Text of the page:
SoD (Segregation of Duties) is an essential and critical concept in SAP Security. The SoD concept assists in reducing the number of frauds or errors in an organization by dividing the roles and responsibilities of an individual. It is also called Separation of Duties, where more than one person is required to complete a task.
SoD involves breaking down tasks that could be completed by a single individual into multiple tasks so that any single person is not solely in control. Therefore, a SoD risk is a chance that someone has access without segregation (wider access).
A simple example of a SoD risk:
An employee can create/submit his expense and approve his expenditure.
In the above example, we must segregate the tasks to ensure no risk. If the employee can submit his expense report, he should not have access to approve his report. The authority to approve the expense lies with his manager.
How do we prevent or mitigate the SoD risk in GRC?
‘Access Risk Analysis’ is a tool within SAP Access Control that allows you to define user access risk (with the help of a set of rules) and to identify access risk (or simulate for potential risk). Mitigate the risk by assigning a mitigating control.
The primary risk management process, as suggested by most risk management frameworks, involves the steps described below:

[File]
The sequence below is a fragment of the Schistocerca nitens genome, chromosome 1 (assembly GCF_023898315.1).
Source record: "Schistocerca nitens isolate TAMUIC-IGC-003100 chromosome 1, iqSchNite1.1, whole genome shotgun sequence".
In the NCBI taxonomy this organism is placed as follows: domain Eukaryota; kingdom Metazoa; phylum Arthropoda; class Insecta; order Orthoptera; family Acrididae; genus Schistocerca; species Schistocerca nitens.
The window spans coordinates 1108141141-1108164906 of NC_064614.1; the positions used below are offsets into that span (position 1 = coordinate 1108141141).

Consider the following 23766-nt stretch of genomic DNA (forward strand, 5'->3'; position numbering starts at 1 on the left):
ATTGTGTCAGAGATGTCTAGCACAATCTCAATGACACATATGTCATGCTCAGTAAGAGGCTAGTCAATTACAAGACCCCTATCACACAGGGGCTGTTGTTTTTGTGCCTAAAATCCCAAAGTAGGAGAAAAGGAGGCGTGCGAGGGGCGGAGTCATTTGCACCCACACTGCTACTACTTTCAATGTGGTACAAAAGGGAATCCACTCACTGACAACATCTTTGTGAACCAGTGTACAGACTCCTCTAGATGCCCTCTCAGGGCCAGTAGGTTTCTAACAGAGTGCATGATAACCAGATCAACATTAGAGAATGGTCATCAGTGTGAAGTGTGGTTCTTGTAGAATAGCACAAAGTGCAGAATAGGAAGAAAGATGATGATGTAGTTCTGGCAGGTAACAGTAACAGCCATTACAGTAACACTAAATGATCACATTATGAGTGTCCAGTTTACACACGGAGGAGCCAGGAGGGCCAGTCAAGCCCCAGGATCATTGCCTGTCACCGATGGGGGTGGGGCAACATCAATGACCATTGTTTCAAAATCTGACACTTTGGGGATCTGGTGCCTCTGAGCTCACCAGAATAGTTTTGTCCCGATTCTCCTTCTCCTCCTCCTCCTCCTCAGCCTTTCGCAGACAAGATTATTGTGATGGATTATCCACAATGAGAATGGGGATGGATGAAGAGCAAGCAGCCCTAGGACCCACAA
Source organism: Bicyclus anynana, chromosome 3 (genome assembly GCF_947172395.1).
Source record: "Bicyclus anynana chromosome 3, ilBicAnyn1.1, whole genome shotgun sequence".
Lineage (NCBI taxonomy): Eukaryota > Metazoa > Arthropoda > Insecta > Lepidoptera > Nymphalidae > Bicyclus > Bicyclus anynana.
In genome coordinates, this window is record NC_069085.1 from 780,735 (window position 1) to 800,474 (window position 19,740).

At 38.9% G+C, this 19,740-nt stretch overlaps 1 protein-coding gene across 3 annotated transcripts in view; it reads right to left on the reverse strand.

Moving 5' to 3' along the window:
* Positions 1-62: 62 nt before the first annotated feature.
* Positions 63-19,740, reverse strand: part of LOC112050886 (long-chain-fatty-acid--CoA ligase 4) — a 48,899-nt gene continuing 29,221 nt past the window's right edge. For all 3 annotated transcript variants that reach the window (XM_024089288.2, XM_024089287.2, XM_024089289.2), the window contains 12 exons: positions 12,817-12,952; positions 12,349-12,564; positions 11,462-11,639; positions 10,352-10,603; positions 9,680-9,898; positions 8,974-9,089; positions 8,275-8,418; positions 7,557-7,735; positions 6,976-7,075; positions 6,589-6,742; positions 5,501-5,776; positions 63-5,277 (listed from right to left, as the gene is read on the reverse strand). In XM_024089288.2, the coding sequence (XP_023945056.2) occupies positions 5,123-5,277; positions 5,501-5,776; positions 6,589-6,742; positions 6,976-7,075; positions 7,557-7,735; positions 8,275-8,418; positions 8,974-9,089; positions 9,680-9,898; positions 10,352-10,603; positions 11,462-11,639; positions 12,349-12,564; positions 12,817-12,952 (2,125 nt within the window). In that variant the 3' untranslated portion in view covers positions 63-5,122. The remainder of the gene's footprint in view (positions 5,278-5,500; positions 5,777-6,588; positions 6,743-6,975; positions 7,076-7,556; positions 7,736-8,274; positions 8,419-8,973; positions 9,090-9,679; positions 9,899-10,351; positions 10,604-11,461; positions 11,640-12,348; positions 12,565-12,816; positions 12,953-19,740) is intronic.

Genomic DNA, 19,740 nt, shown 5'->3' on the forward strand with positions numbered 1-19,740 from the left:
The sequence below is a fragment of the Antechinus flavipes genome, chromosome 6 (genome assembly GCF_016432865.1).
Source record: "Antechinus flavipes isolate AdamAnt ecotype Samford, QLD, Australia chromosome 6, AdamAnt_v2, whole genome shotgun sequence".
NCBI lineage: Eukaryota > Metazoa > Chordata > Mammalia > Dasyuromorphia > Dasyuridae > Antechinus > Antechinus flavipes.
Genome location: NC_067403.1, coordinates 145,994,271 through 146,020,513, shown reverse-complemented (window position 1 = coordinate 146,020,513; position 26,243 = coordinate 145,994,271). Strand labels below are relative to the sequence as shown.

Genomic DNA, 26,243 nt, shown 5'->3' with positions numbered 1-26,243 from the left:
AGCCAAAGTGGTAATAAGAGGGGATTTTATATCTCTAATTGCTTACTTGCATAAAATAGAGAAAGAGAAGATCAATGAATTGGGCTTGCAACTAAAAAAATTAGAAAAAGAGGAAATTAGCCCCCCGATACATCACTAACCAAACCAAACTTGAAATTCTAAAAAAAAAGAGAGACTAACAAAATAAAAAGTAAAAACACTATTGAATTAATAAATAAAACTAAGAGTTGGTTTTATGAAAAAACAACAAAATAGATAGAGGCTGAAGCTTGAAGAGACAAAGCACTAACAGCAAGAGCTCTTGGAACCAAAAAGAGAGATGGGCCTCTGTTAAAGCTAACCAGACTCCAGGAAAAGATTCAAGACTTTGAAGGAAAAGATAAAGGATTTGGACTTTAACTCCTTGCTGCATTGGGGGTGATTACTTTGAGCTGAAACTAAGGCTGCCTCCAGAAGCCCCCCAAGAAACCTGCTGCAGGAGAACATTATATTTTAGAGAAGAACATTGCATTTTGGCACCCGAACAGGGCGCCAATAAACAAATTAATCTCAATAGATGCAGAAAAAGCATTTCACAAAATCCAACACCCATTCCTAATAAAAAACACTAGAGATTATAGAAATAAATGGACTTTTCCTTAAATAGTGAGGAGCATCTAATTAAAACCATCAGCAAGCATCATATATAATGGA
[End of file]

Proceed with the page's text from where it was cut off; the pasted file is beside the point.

Recognize the Risk: Identify SoD risks that allow fraud or produce significant errors.
Rule Creation: Prepare or build the rule set based on the recognized risks. This technical rule set helps to analyze the user and role assignments.
Risk Analysis: Analyze the risk with the help of SAP GRC Access Control. Using “User level Simulation” risk analysis, we can analyze the risk for a user based on Ruleset and Risk levels (Low, Medium, High, and Critical).
Remediation: With this step, we must decide if a different individual can perform the conflicting activities/actions. If so, we can proceed with role modification and/or user role reassignments to remediate the risk. If the user is not supposed to perform that task, we can remove the access, generating the risk.
Mitigation: It may not always be possible to remediate the existing conflicts. In that case, we can assign a control to mitigate the risk. This way, the corresponding control owners will always control and monitor the risk.
The final takeaway:
SoD is not just a compliance checkbox but a crucial safeguard against fraud, errors, and operational disruptions. Properly managing SoD conflicts is essential for maintaining the integrity of operations and regulatory compliance.
It is always a good practice to review the access request and perform risk analysis before provisioning access to the users. I recommend running a level simulation before modifying the role. This way, we can keep the system clean without any conflicts. SoD is not an option but a necessity in the GRC world.
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